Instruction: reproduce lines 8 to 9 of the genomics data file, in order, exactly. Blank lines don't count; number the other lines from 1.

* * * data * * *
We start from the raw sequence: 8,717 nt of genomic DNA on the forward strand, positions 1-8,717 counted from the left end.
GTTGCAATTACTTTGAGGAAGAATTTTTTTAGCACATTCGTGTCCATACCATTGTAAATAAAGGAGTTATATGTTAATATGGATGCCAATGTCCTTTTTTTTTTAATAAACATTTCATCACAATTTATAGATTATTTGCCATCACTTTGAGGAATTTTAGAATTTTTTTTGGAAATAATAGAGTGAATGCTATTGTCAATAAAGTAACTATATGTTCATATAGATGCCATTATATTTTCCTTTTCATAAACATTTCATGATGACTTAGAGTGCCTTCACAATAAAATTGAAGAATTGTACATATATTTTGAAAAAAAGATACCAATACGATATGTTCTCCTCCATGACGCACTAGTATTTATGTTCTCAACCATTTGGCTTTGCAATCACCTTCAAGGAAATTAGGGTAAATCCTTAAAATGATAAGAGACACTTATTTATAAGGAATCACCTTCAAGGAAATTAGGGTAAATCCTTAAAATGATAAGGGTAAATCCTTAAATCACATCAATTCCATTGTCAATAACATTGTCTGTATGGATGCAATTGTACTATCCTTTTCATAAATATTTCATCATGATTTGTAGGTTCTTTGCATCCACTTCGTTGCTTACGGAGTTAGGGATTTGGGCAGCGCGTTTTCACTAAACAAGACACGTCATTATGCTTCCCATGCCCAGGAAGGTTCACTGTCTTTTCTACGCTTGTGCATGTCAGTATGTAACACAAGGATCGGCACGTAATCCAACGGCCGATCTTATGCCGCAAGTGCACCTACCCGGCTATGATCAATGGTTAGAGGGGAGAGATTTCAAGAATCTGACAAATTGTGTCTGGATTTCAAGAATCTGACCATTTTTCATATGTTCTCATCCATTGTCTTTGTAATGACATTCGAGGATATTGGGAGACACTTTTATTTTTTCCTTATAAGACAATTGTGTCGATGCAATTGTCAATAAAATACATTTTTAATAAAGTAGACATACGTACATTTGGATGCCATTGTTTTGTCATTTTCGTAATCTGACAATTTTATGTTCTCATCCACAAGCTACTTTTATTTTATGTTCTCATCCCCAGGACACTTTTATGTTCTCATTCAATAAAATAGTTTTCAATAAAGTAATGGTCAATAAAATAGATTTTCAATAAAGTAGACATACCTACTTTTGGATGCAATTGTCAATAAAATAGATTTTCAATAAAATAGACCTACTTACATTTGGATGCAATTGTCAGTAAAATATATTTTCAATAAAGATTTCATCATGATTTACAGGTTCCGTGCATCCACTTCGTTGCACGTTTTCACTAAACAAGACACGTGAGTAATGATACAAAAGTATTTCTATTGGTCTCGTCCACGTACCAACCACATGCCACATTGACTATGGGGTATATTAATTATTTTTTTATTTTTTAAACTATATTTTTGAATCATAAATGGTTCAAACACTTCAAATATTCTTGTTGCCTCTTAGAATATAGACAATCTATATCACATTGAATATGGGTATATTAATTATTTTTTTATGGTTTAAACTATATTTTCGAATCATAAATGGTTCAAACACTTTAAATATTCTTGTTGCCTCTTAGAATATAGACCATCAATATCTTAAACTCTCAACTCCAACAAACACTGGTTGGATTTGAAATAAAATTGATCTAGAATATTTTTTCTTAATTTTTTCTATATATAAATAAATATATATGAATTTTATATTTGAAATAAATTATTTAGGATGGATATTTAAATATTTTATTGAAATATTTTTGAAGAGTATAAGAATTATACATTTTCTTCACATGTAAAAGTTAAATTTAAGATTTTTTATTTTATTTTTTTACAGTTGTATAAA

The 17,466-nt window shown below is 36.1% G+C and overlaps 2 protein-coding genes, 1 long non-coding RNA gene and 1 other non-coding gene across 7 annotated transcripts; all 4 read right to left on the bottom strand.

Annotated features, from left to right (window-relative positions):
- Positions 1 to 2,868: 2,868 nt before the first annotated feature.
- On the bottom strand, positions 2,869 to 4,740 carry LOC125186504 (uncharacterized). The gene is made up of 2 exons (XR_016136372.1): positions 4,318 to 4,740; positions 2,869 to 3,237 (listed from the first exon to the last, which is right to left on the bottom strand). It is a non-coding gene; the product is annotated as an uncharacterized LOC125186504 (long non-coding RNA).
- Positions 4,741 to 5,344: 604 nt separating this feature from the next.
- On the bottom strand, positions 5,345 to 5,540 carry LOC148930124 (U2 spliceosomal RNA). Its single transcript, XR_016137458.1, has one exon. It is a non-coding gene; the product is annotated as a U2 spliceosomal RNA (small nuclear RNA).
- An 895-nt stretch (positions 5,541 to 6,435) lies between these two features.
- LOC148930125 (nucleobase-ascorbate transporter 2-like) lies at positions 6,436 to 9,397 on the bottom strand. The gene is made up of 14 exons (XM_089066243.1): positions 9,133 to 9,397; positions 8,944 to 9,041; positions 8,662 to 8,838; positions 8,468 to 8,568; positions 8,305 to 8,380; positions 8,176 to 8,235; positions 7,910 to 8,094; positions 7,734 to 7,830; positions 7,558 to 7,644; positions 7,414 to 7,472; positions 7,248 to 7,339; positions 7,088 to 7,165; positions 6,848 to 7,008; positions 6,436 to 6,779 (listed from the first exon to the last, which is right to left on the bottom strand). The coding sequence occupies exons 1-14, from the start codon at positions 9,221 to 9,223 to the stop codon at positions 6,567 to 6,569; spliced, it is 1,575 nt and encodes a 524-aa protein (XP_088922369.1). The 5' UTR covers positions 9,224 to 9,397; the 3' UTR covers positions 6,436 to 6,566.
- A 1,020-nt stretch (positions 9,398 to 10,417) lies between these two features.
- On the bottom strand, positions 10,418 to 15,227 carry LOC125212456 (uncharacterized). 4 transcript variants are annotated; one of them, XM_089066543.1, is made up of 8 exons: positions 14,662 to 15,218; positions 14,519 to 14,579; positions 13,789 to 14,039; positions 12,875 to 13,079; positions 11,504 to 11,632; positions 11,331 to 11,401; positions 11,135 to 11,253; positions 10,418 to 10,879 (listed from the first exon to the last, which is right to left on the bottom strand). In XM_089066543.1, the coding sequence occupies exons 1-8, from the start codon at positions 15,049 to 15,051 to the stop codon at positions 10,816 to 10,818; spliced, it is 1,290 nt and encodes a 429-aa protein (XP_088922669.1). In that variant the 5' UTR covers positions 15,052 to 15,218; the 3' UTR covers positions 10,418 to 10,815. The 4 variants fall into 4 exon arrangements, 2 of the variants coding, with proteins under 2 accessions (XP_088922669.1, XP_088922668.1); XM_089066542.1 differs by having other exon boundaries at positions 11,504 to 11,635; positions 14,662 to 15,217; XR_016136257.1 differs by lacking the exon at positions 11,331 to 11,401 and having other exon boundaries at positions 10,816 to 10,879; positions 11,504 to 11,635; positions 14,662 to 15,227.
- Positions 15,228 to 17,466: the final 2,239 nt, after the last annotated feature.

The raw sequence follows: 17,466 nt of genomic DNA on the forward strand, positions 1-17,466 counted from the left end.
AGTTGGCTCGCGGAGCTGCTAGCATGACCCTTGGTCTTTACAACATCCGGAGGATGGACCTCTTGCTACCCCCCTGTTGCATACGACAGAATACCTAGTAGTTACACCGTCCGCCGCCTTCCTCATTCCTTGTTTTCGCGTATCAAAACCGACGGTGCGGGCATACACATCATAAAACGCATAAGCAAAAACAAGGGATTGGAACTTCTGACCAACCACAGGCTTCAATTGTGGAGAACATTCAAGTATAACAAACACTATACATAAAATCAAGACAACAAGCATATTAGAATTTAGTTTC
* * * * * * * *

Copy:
- On the bottom strand, positions 5,345 to 5,540 carry LOC148930124 (U2 spliceosomal RNA). Its single transcript, XR_016137458.1, has one exon. It is a non-coding gene; the product is annotated as a U2 spliceosomal RNA (small nuclear RNA).
- An 895-nt stretch (positions 5,541 to 6,435) lies between these two features.